Follow The Oil: Identifying The Real Surge In Iraq genre: Just Jihad & Polispeak

Iraqi Oil

I sometimes find it difficult to comment further on the Bush administration's handling of the war in Iraq...its all been said before...and done before. The latest iteration of a troop surge seems little more than an encore of prior attempts to bring some semblance of order to a nation that seemingly isn't ready to sit down and figure out how its various sectarian groups can coexist. Four plus years into the conflict and those in charge are still churning out new rationales for their actions while asking the American public to remain optimistic and to be patient and give them a little more time.

A new report on the benefits of the latest troop surge, compiled by the Pentagon, suggests that the best case scenario is that the added military presence has created a slight decrease in violence. The more likely conclusion is that it has had virtually no impact on the overall statistics and the more important mind set of the combatants.

Newly declassified data show that as additional American troops began streaming into Iraq in March and April, the number of attacks on civilians and security forces there stayed relatively steady or at most declined slightly, in the clearest indication yet that the troop increase could take months to have a widespread impact on security.

Even the suggestion of a slight decline could be misleading, since the figures are purely a measure of how many attacks have taken place, not the death toll of each one. American commanders have conceded that since the start of the troop increase, which the United States calls a “surge," attacks in the form of car bombs with their high death tolls have risen.

As troops continued to arrive, the statistics show, the early effect on countrywide attacks was at best marginal, although there does appear to have been a slight decrease. The daily attack figures for March and April, released yesterday for the first time, were 157 and 149, respectively.

“The improvement is too small to be meaningful, but it’s too soon to declare defeat," said John Pike, director of, a research group that closely follows the conflict.

The attack data are compiled by the Pentagon but were made public in a report released yesterday by the Government Accountability Office. It analyzed the effect of the attacks on the struggling American-financed reconstruction program in Iraq, especially the program’s failings in the electricity and oil sectors.

Alas, there is one surge happening in Iraq that has caught my attention and that I believe speaks to the real status of this ill-conceived and terribly executed mess we now call the war on is the surge of the form of 100,000 to 300,000 barrels a day that have continued to vanish each and every day.

A draft version of the report, obtained by The New York Times last week, indicated that every day during much of the past four years, somewhere between 100,000 and 300,000 barrels of oil, valued at anywhere from $5 million to $15 million, had been unaccounted for. But the draft report did not contain the attack statistics.

“Insurgents have destroyed key oil and electricity infrastructure, threatened workers, compromised the transport of materials, and hindered project completion and repairs by preventing access to work sites," the report says.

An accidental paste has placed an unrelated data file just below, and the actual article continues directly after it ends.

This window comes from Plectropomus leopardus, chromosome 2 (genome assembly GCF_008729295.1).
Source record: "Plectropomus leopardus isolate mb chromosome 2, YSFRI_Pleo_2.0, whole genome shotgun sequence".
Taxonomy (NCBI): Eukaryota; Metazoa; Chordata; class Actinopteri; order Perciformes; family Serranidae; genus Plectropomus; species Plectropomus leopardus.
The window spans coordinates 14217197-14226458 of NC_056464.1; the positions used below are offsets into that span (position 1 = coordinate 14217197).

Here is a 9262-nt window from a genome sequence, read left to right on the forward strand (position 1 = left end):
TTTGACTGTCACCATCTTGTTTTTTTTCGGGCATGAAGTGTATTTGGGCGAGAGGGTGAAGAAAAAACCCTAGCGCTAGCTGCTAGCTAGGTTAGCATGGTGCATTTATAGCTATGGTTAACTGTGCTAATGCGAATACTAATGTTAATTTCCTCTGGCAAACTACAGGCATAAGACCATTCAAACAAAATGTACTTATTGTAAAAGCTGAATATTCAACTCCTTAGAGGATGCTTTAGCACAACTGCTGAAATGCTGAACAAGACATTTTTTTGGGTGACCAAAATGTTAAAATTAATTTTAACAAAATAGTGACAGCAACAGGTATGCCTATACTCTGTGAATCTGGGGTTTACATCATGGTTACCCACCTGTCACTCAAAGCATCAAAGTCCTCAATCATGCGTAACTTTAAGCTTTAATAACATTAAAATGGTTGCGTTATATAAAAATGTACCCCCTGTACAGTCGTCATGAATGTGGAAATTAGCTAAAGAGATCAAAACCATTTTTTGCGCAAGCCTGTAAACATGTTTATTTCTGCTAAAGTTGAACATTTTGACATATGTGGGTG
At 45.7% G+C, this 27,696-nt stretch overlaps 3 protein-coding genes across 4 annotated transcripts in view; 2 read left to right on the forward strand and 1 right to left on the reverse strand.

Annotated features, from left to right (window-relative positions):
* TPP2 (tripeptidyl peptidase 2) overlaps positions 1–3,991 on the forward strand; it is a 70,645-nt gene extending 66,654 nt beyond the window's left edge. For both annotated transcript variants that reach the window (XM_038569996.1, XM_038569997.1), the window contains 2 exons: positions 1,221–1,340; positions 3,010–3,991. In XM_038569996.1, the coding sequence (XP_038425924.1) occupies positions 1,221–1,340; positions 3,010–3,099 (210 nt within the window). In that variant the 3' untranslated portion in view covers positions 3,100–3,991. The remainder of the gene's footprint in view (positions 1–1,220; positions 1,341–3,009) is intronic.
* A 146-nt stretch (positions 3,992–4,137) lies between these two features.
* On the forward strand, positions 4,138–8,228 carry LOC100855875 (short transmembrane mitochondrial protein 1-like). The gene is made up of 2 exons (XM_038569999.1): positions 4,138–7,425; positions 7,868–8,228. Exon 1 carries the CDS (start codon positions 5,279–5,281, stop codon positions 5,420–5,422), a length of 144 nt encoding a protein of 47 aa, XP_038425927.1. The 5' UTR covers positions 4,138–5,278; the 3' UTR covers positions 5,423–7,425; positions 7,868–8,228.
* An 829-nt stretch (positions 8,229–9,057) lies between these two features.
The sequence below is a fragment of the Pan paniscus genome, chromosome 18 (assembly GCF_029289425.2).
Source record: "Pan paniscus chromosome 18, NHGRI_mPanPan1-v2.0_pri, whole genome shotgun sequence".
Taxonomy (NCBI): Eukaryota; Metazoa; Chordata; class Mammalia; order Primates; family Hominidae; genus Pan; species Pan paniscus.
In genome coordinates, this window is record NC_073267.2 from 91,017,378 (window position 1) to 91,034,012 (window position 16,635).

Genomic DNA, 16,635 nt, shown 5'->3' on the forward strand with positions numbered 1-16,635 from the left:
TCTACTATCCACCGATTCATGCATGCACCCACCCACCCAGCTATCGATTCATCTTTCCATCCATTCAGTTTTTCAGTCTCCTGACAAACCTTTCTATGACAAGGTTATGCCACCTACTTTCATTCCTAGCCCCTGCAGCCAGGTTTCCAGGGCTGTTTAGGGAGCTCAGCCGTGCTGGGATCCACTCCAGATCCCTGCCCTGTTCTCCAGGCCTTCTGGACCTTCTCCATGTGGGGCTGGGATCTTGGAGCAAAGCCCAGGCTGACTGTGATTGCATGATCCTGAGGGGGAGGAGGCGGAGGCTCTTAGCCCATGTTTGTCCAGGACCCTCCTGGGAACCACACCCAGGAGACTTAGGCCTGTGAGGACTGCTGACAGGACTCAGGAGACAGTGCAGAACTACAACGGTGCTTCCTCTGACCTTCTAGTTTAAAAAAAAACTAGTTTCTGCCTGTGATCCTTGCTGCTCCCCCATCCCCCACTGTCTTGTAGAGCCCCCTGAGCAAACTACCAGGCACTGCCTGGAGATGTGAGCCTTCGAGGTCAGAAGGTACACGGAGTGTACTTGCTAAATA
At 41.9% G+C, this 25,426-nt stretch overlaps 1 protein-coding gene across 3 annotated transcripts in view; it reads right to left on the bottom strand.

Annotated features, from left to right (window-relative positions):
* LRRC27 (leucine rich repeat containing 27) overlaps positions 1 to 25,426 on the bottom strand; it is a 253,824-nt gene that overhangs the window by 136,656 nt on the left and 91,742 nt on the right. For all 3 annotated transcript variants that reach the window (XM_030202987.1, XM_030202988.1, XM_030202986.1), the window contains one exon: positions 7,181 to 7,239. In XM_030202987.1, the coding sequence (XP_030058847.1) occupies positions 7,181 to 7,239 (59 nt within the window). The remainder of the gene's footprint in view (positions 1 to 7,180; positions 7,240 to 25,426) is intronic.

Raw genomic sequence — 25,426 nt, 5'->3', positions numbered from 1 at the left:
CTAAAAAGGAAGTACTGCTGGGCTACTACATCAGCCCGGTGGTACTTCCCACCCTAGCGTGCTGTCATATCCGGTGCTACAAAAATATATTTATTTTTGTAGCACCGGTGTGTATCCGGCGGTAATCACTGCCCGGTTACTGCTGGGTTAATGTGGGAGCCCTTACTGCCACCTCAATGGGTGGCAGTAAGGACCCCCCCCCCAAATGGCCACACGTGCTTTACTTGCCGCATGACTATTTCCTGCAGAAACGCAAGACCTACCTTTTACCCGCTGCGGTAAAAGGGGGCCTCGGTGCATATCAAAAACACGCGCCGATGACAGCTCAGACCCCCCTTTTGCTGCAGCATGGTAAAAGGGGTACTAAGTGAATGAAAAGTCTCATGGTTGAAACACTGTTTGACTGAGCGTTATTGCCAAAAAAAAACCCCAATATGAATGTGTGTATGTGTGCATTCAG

The report also contains the analysis of what appears to be billions of dollars of oil that is unaccounted for over the past four years. The report says smuggling, sabotage or colossal accounting errors could potentially account for the discrepancy.

A senior Iraqi official said yesterday that the Iraqi government believed the most likely explanation is a major smuggling effort by Shiite militias in the oil-rich south of Iraq.

Perhaps I'm hopelessly naive, but wouldn't it be safe to conclude that siphoned and smuggled oil money is funding much of the insurgent activity? I realize that when it comes to money, the U.S. frequently operates under the premise that the left hand need not understand the activities of the right hand...but aren't we dealing with far more than routine economics when it comes to Iraq? If I understand the conflict, economics is further fueling resistance to the crafting of an acceptable political solution as the various regions battle for control of oil reserves and the money they will generate.

If the U.S. effort cannot succeed in managing, monitoring, and maintaining Iraq's vast oil resources (the primary source of hope for rebuilding the country), just how do we expect to see an undermanned and poorly trained Iraqi security system do so? Further, unless Iraq can create a viable government that can sustain a functional economy, there simply isn't enough glue to hold the shattered country together.

If, as it seems, oil revenues are fueling the sectarian conflict, the battle to create a functional Iraq is not only a pipe is a shattered pipeline pouring out the fuel that will forever feed the fires of civil war.

Many months ago, Senator McCain described our efforts in Iraq as being akin to a game of whach-a-mole...a process of constantly shifting troops from region to region in an effort to quell unrest...only to see the conflict pop back up again in each area just after the troops have vacated.

I'll offer a far more ominous analogy...we're literally running out of fingers to plug the leaks in a poorly designed and fully makeshift barrier that is holding back the fuel (literally and figuratively) that has the potential to engulf the entire region in the flames of unfettered futility. If we can't oversee the flow of oil, what hope can there be to extinguish an unchecked and expanding fanaticism?

Daniel DiRito | May 16, 2007 | 8:06 AM
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